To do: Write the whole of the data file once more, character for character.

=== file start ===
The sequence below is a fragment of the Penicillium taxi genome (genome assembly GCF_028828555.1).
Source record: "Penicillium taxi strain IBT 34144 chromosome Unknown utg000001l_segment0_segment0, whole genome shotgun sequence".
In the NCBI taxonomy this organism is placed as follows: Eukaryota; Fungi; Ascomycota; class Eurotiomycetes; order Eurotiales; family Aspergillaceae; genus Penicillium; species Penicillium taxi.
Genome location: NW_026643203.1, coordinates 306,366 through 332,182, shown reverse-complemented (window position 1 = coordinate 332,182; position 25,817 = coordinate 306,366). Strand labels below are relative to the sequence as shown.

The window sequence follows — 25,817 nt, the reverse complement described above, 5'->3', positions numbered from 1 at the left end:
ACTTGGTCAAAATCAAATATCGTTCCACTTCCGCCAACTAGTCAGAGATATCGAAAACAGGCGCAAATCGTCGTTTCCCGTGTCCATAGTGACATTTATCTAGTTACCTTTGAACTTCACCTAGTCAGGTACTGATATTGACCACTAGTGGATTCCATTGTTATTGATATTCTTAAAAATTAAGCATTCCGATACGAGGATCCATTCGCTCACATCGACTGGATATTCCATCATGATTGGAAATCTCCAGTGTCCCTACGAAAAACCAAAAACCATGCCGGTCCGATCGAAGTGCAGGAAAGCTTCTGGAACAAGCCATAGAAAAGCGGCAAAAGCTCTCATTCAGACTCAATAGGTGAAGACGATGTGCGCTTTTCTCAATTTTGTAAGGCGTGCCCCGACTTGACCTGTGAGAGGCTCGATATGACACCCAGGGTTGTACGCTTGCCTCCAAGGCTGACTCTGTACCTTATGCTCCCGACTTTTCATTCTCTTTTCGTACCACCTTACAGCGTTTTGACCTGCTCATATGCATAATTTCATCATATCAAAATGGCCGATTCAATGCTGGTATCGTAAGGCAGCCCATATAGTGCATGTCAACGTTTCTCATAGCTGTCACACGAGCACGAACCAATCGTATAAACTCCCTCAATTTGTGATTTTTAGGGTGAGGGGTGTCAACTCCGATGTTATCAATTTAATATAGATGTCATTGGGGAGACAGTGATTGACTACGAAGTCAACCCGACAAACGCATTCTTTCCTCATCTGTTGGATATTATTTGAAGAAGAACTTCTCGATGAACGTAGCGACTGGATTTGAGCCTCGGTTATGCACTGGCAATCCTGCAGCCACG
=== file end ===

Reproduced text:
The sequence below is a fragment of the Penicillium taxi genome (genome assembly GCF_028828555.1).
Source record: "Penicillium taxi strain IBT 34144 chromosome Unknown utg000001l_segment0_segment0, whole genome shotgun sequence".
In the NCBI taxonomy this organism is placed as follows: Eukaryota; Fungi; Ascomycota; class Eurotiomycetes; order Eurotiales; family Aspergillaceae; genus Penicillium; species Penicillium taxi.
Genome location: NW_026643203.1, coordinates 306,366 through 332,182, shown reverse-complemented (window position 1 = coordinate 332,182; position 25,817 = coordinate 306,366). Strand labels below are relative to the sequence as shown.

The window sequence follows — 25,817 nt, the reverse complement described above, 5'->3', positions numbered from 1 at the left end:
ACTTGGTCAAAATCAAATATCGTTCCACTTCCGCCAACTAGTCAGAGATATCGAAAACAGGCGCAAATCGTCGTTTCCCGTGTCCATAGTGACATTTATCTAGTTACCTTTGAACTTCACCTAGTCAGGTACTGATATTGACCACTAGTGGATTCCATTGTTATTGATATTCTTAAAAATTAAGCATTCCGATACGAGGATCCATTCGCTCACATCGACTGGATATTCCATCATGATTGGAAATCTCCAGTGTCCCTACGAAAAACCAAAAACCATGCCGGTCCGATCGAAGTGCAGGAAAGCTTCTGGAACAAGCCATAGAAAAGCGGCAAAAGCTCTCATTCAGACTCAATAGGTGAAGACGATGTGCGCTTTTCTCAATTTTGTAAGGCGTGCCCCGACTTGACCTGTGAGAGGCTCGATATGACACCCAGGGTTGTACGCTTGCCTCCAAGGCTGACTCTGTACCTTATGCTCCCGACTTTTCATTCTCTTTTCGTACCACCTTACAGCGTTTTGACCTGCTCATATGCATAATTTCATCATATCAAAATGGCCGATTCAATGCTGGTATCGTAAGGCAGCCCATATAGTGCATGTCAACGTTTCTCATAGCTGTCACACGAGCACGAACCAATCGTATAAACTCCCTCAATTTGTGATTTTTAGGGTGAGGGGTGTCAACTCCGATGTTATCAATTTAATATAGATGTCATTGGGGAGACAGTGATTGACTACGAAGTCAACCCGACAAACGCATTCTTTCCTCATCTGTTGGATATTATTTGAAGAAGAACTTCTCGATGAACGTAGCGACTGGATTTGAGCCTCGGTTATGCACTGGCAATCCTGCAGCCACG